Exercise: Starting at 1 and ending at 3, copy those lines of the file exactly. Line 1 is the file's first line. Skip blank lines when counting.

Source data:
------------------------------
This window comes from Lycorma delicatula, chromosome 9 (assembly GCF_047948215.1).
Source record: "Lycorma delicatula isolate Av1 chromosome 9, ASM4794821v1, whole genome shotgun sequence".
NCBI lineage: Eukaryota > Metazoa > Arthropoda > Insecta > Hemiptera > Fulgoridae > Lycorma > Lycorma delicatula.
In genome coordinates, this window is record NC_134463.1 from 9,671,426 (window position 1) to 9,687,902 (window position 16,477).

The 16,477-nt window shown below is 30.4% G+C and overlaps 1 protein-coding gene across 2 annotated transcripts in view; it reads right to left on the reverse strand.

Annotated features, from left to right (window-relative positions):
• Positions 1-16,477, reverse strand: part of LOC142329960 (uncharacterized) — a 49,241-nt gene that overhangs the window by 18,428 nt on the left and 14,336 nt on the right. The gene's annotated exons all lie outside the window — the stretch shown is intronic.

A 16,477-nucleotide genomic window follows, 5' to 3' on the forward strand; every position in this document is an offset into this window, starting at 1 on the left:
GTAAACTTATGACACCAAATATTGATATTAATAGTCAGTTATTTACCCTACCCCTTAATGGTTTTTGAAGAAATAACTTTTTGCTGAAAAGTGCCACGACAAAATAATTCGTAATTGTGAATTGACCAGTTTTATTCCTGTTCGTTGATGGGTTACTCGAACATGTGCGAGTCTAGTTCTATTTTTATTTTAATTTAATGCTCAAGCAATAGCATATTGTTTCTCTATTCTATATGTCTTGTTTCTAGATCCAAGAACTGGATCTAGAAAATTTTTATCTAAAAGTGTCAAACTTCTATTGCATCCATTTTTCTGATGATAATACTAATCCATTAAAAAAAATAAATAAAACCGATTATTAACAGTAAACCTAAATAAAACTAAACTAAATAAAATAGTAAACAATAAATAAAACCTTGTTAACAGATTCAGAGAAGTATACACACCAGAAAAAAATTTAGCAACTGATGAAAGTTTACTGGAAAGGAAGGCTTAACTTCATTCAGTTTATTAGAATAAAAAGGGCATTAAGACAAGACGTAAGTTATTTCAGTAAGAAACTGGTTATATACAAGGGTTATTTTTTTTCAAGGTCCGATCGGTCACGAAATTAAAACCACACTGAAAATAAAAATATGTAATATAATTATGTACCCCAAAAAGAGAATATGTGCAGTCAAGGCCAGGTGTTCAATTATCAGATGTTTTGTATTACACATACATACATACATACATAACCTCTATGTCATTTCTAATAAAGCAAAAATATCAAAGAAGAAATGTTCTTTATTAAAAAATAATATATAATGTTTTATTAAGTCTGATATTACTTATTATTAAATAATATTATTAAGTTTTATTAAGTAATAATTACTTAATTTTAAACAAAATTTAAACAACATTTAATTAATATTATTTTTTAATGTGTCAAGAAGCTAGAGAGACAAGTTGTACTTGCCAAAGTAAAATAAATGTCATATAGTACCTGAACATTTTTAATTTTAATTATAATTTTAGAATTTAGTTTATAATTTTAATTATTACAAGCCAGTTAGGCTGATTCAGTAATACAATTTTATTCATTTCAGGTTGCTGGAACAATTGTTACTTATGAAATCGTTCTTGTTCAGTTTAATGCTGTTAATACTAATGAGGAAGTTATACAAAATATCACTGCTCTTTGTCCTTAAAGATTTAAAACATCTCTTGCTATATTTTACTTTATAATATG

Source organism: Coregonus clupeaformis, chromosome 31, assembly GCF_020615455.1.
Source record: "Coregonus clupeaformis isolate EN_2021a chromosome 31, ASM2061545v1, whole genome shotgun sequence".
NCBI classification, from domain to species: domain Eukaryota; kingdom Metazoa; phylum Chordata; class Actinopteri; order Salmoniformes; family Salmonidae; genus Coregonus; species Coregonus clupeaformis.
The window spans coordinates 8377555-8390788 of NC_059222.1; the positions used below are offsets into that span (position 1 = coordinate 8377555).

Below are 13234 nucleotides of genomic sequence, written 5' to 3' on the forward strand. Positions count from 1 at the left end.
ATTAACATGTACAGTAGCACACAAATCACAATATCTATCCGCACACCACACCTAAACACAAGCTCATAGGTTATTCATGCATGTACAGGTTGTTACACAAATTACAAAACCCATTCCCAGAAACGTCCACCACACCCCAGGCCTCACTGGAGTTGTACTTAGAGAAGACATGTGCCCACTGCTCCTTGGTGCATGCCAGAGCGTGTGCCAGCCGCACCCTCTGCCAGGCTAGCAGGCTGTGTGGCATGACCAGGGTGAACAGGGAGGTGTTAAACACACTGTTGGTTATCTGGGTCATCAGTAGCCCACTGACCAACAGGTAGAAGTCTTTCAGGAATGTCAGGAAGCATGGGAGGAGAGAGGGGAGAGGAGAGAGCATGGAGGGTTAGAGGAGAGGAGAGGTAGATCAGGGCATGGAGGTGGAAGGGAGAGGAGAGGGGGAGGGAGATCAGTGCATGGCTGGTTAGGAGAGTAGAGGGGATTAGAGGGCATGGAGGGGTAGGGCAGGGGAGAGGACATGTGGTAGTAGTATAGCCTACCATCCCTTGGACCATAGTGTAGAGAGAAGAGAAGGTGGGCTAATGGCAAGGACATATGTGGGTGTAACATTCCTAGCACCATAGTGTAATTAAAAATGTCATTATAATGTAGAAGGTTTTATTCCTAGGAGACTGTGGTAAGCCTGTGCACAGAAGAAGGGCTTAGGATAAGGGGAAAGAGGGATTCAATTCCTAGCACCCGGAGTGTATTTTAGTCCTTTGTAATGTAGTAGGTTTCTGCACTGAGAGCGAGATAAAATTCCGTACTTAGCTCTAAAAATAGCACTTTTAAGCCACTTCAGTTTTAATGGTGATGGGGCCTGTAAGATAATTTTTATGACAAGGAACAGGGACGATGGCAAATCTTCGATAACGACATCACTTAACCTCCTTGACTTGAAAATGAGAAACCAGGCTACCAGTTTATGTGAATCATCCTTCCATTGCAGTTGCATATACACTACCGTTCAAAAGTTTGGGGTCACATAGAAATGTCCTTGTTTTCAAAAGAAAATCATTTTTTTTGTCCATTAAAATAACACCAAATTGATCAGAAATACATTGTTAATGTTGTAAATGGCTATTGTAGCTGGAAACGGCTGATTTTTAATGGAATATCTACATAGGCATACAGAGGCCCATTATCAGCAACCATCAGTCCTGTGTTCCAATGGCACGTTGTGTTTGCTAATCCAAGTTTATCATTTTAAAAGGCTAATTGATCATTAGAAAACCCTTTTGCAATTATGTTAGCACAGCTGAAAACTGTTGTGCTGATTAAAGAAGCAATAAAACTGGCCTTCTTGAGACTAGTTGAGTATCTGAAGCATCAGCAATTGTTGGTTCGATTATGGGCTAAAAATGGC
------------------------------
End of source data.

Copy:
This window comes from Lycorma delicatula, chromosome 9 (assembly GCF_047948215.1).
Source record: "Lycorma delicatula isolate Av1 chromosome 9, ASM4794821v1, whole genome shotgun sequence".
NCBI lineage: Eukaryota > Metazoa > Arthropoda > Insecta > Hemiptera > Fulgoridae > Lycorma > Lycorma delicatula.